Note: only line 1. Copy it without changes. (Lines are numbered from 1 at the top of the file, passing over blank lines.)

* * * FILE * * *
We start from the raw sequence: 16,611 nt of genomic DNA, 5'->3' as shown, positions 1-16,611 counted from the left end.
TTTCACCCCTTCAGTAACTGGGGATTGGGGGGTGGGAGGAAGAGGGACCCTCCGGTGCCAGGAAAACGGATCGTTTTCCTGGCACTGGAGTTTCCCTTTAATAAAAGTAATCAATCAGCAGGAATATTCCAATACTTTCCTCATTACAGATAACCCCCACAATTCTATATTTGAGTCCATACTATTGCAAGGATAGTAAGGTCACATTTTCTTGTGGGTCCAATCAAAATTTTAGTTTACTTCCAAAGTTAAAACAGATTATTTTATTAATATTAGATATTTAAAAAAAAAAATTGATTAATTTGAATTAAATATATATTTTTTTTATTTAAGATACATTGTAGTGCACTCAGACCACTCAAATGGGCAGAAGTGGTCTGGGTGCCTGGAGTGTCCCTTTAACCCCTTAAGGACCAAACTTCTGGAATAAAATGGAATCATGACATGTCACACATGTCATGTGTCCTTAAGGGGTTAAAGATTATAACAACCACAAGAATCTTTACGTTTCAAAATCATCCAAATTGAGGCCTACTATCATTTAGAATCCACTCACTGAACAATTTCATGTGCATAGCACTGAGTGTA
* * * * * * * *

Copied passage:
We start from the raw sequence: 16,611 nt of genomic DNA, 5'->3' as shown, positions 1-16,611 counted from the left end.